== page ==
so what? earlier in this thread you made the claim that teenagers were prevalent Elvis's performances. everyone here already agreed the women present at the shows were in their 30's. have you already forgotten what you're arguing for?

Re: Proof that Elvis could still move an audience in 1975

Wed Jun 19, 2013 6:50 am

Justin wrote:
SuspiciousMind wrote:Here's the full review from the Jackson Newspaper on May 6, 1975. Notice the highlighted section. :wink:

CONCERT DATE: May 5, 1975 (8:30 pm) Jackson, MS. State Fair Coliseum
Elvis Nets $108,860 For Victims Of Tornado
UPI
Delta Democrat-Times
May 6, 1975
JACKSON (UPI) Elvis Presley returned to his native state for a benefit performance Monday night and received a thunderous reception from more than 10,000 fans who packed the Mississippi Coliseum.

The 40 years old Tupelo native, a little heavier now but dazzling in a baby blue casual suit and dark blue shirt, strode onto the stage amid cheers and screams and immediately opened with his version of "CC Rider"

He wore blue and white scarves, alternating between the colors as he paused occasionally between songs and tossed them out to the crowd.

The audience was a mixture of all ages but fans in their 20s and 30s seemed to predominate. another 200 or so fans crowded around coliseum doors and windows on the outside trying to catch a glimpse of the super star who hit the big time two decades ago with his shaking rock 'n' roll renditions.

Elvis met with Gov. Bill Waller and other officials backstage prior to his performance and presented the governor with a check for $108,860 from ticket sales that will go to benefit victims of a devastating tornado that ripped through the McComb area of South Mississippi earlier this year. Officials predicted the figure would go much higher when the receipts are in from concessions and the sale of Elvis pictures.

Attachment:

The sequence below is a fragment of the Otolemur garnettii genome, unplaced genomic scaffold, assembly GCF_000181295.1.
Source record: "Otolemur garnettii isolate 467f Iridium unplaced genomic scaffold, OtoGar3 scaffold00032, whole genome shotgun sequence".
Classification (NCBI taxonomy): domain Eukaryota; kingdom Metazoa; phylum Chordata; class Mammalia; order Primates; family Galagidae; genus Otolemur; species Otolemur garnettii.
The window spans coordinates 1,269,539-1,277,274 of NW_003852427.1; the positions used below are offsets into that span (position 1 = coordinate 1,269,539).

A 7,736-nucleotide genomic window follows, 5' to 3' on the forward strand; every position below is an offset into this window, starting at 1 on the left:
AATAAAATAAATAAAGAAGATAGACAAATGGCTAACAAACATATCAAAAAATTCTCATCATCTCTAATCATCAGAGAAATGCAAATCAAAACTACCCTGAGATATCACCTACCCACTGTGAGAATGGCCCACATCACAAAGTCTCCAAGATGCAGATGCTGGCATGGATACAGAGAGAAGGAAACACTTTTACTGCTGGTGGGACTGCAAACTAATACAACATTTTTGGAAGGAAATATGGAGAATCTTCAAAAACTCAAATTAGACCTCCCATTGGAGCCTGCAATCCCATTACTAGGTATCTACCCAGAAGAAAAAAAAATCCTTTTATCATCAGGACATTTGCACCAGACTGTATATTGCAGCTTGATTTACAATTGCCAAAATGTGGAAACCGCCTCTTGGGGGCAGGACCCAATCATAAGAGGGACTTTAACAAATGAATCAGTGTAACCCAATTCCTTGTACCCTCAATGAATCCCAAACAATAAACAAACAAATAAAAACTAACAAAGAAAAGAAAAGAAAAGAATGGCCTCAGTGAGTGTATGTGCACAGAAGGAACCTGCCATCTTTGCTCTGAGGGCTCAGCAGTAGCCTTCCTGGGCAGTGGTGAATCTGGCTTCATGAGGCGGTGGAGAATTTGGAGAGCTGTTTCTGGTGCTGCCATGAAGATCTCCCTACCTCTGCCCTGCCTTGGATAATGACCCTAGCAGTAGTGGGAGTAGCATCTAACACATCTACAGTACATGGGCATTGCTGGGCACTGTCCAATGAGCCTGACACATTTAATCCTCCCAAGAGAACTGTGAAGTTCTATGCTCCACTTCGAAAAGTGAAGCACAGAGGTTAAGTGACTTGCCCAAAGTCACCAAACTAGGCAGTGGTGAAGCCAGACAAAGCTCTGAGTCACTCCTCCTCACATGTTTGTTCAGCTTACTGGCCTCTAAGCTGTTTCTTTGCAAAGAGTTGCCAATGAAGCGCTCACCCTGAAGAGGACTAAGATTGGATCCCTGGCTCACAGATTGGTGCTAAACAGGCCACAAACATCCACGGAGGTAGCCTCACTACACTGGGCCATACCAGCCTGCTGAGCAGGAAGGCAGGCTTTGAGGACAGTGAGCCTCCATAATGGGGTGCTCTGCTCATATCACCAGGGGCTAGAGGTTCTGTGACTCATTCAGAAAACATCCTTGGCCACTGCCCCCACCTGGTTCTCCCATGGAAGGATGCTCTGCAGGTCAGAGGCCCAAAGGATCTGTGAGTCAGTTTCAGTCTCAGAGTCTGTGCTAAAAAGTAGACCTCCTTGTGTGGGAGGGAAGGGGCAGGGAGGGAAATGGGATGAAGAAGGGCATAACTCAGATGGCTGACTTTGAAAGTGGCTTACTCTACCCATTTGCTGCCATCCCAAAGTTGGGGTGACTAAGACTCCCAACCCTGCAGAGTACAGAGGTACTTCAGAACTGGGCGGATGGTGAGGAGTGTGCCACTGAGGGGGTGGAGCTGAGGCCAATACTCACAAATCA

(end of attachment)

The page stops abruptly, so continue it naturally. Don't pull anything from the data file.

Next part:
Waller presented the check in turn to McComb Mayor Johnny Thompson and Pike County Board of Supervisors President Sam Alford. Thompson expressed appreciation from the people of McComb for his "most unusual and magnanimous gesture."

State Rep. William Guy of McComb also presented the entertainer during the backstage ceremony with a copy of a resolution passed by the 1975 Mississippi Legislature thanking Elvis for staging the benefit performance, his first public appearance in Mississippi in many years.

"This compassionate gesture of concern is appreciated by all Mississippians," the resolution stated.

Waller called it an "historic occasion" and commended Elvis for the personal donation of time and money. Elvis even picked up his own expenses for the trip.

Mrs. Waller, who also was backstage, said Elvis was "very friendly and surprisingly shy."

The local Elvis Presley Fan Club, consisting of about 40 members, decorated the Coliseum with red carpet, signs and balloons carrying such slogans as "Mississippi has Elvis fever" and other frills a "Welcome Home Elvis" banner draped a sign in front of a motel just across the street from the coliseum.

"I organized the club to share my love of Elvis with Mississippians and to bring him a little closer to them," said Elisabeth Hill, president of the fan club.




so what? earlier in this thread you made the claim that teenagers were prevalent Elvis's performances. everyone here already agreed the women present at the shows were in their 30's. have you already forgotten what you're arguing for?


Really ?? I even highlighted the sentence where it says 20 somethings. and you still argue about it.

Re: Proof that Elvis could still move an audience in 1975

Wed Jun 19, 2013 6:52 am